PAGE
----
German neo-Nazis helped the Palestinian terrorist organisation Black September to carry out the infamous massacre of 11 Israeli athletes during the 1972 Munich Olympic Games, intelligence files released nearly four decades after the killings revealed yesterday.
Details from a hitherto secret, 2,000-page document on the massacre, held by Germany's Federal Office for the Protection of the Constitution, were published by Der Spiegel magazine ahead of the 40th anniversary of the Israeli athletes' deaths this September.
Two Israeli sportsmen died in the initial hostage-taking. Nine more were killed during a bungled rescue attempt by German police at Munich airport in which five terrorists were also shot dead.
Israel has been lobbying for a minute's silence to be observed in memory of the massacre at this summer's Olympic Games in London.
Until now it had been assumed that Black September, which some historians claim was linked to the Palestinian Fatah party – bore sole responsibility for the kidnapping and murders which were carried out in an attempt to secure the release of 234 Palestinians held in Israeli jails.
But according to the newly-released German intelligence file, neo-Nazis also helped to prepare the massacre and planned to carry out further terrorist acts in Germany to avenge the police killing of Palestinians in Munich.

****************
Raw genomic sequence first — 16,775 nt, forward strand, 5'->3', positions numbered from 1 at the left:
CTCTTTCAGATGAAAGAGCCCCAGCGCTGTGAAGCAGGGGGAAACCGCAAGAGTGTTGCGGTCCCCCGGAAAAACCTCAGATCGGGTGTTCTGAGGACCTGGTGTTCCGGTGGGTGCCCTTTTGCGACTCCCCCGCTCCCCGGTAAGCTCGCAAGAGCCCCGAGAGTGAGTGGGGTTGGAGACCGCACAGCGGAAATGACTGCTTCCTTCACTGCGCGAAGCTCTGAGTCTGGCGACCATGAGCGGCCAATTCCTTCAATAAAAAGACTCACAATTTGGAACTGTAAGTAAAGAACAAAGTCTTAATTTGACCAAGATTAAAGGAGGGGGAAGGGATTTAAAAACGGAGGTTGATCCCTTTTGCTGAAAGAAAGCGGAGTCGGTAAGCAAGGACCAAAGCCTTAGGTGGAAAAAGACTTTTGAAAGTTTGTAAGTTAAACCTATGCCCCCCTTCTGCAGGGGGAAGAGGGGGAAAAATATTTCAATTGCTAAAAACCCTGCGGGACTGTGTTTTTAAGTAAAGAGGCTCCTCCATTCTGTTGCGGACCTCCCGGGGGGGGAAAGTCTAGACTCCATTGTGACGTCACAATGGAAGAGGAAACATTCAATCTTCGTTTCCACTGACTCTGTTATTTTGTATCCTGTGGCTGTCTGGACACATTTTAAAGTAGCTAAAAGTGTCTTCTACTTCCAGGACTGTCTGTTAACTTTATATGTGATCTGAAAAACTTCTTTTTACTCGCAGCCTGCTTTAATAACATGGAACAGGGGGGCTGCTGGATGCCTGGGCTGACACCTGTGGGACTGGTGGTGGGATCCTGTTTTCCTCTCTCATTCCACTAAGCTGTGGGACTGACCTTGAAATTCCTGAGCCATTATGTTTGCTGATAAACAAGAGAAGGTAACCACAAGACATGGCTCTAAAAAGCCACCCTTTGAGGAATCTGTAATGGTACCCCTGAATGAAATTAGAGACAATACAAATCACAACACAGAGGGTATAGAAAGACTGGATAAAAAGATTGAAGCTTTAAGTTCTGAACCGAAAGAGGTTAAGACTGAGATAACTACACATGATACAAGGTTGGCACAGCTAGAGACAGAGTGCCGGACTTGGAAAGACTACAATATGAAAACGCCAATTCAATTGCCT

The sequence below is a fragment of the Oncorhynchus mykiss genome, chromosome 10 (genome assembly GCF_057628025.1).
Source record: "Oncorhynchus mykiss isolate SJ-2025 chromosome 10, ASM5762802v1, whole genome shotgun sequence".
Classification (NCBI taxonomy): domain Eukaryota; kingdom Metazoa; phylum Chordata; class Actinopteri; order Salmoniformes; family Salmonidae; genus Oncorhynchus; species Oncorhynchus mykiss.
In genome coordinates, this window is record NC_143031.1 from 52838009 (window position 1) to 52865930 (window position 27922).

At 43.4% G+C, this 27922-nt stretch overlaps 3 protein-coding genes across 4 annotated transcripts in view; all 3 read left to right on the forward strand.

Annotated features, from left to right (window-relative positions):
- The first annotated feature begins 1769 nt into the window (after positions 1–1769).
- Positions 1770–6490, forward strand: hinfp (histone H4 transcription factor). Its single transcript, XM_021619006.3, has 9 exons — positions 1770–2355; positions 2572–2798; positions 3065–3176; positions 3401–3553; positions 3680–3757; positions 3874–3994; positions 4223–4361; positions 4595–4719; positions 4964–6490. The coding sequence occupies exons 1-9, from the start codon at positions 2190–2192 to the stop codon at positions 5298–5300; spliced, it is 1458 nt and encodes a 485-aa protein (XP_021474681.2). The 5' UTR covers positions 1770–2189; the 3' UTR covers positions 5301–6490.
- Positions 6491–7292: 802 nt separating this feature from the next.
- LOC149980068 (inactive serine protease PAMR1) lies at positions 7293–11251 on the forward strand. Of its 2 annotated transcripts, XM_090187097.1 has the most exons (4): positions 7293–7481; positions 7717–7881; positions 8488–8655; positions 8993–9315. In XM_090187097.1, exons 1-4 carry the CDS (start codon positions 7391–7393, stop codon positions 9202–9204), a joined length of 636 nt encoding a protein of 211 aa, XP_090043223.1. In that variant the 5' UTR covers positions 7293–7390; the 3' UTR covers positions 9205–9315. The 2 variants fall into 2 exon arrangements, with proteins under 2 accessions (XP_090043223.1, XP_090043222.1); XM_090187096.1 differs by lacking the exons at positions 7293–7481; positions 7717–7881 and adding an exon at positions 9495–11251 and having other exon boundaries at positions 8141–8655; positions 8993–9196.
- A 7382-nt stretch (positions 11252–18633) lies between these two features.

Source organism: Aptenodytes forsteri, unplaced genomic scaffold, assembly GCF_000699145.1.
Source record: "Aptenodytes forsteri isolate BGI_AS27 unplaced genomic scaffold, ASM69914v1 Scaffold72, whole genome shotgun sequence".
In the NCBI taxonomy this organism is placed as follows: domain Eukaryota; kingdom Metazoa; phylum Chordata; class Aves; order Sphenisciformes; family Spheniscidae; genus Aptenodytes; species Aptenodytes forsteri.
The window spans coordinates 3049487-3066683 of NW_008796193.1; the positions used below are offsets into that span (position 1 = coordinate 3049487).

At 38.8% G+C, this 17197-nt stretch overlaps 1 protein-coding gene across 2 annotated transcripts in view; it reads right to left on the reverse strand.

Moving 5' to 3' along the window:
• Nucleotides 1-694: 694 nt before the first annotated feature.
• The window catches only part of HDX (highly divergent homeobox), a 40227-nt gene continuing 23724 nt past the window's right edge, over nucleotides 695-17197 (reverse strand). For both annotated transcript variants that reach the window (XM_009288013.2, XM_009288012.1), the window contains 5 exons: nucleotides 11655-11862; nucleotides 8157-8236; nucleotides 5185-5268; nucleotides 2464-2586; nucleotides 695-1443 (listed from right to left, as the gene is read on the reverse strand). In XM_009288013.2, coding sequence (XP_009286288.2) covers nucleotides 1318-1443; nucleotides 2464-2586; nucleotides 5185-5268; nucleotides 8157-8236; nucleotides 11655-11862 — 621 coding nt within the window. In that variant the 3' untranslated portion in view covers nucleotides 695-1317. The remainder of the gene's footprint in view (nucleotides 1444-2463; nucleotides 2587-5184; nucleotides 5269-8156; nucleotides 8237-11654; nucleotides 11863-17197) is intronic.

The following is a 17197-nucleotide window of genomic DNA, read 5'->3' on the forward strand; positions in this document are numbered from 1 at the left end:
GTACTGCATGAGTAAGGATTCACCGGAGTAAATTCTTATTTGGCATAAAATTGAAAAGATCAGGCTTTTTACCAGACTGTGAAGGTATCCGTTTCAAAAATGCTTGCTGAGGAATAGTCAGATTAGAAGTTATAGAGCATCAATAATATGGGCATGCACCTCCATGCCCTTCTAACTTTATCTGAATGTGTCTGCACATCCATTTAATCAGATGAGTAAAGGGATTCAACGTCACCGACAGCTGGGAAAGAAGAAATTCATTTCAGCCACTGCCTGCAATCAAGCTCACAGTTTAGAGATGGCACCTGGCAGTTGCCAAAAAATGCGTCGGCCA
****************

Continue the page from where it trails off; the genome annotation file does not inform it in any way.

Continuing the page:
The file showed that Abu Daud, the Palestinian behind the massacre, travelled to Germany to plan the attack in July 1972. He was assisted by Willi Pohl, a known German neo-Nazi. It was not clear whether other neo-Nazis were also involved.
The documents cited police in Dortmund who kept Daud under surveillance. They said he met Pohl several times and that the neo-Nazi boasted to his employers about his contacts with a radical wing of the Palestine Liberation Organisation.
Der Spiegel said the police report was widely circulated, but there was no evidence the intelligence services made any attempt to find or arrest Daud. The Palestinian was apparently able to prepare his plan to attack the Munich Olympic village undetected, the magazine reported.
The files revealed that Pohl put Daud in touch with an expert in counterfeiting passports and other official documents, and acted as his personal chauffeur. Pohl, who has since renounced terrorism and neo-Nazi activity, is now a crime writer who has assumed a new name. He told Der Spiegel: "I drove Abu Daud all over Germany and he held meetings with Palestinians in various cities."
He claimed he was linked to the Munich massacre "without knowing it".
The documents showed Pohl was later involved in a plan by Palestinian activists to carry out a series of kidnappings at Cologne cathedral and town halls across Germany, which were meant to avenge the deaths of Palestinians shot dead by police after the Munich massacre. Pohl was ordered to carry out the attacks by Abu Jihad, then the deputy of PLO leader Yasser Arafat. But he was arrested in Munich in October 1972.
Police found he had hand grenades, firearms and a threatening letter from Black September addressed to a judge who was preparing to bring charges against Palestinians involved in the Munich massacre. The documents also suggested Pohl helped to procure weapons that may have been used in the Munich massacre itself.